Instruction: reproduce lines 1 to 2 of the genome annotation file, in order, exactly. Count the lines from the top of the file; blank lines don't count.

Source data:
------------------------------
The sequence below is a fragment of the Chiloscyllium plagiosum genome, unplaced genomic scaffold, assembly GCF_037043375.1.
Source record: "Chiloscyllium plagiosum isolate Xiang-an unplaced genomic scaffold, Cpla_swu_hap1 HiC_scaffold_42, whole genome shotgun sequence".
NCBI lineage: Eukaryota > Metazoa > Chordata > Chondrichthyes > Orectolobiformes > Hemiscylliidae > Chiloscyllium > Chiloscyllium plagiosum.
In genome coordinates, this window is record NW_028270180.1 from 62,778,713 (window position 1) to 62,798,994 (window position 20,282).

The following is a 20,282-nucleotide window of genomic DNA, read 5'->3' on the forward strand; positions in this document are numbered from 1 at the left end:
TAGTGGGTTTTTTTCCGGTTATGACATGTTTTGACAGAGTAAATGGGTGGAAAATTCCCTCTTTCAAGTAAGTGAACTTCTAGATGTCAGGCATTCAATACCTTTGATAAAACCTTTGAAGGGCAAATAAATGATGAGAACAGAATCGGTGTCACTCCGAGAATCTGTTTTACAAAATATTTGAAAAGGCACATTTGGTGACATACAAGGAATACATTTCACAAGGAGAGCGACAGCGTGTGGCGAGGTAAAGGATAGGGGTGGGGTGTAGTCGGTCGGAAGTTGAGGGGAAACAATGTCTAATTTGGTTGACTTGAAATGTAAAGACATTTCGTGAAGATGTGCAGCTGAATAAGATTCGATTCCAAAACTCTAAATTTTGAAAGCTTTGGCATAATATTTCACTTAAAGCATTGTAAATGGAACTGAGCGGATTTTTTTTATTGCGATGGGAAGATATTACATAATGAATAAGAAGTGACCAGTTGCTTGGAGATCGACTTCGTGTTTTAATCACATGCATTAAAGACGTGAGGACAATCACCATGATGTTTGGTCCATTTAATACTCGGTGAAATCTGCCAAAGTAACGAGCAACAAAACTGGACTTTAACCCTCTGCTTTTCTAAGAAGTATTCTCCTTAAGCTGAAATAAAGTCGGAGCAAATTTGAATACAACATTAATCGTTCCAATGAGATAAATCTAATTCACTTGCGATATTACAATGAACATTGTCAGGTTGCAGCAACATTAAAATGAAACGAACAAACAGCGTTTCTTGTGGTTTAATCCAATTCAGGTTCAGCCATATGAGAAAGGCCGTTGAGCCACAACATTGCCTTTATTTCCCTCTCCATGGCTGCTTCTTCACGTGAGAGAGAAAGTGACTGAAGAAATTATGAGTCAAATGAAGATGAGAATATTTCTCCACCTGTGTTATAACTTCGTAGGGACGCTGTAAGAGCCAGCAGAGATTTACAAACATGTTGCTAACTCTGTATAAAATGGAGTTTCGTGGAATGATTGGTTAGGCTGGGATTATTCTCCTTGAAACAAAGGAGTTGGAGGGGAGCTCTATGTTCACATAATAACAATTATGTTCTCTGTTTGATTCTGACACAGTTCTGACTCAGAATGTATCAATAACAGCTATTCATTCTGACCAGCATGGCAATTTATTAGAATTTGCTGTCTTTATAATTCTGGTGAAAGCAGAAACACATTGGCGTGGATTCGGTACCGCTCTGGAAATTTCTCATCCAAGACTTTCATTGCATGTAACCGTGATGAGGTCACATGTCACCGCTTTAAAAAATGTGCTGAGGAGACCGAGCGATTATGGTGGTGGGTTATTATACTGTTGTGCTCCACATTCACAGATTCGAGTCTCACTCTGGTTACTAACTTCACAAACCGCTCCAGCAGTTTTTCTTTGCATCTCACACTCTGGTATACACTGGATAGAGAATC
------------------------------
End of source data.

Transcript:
The sequence below is a fragment of the Chiloscyllium plagiosum genome, unplaced genomic scaffold, assembly GCF_037043375.1.
Source record: "Chiloscyllium plagiosum isolate Xiang-an unplaced genomic scaffold, Cpla_swu_hap1 HiC_scaffold_42, whole genome shotgun sequence".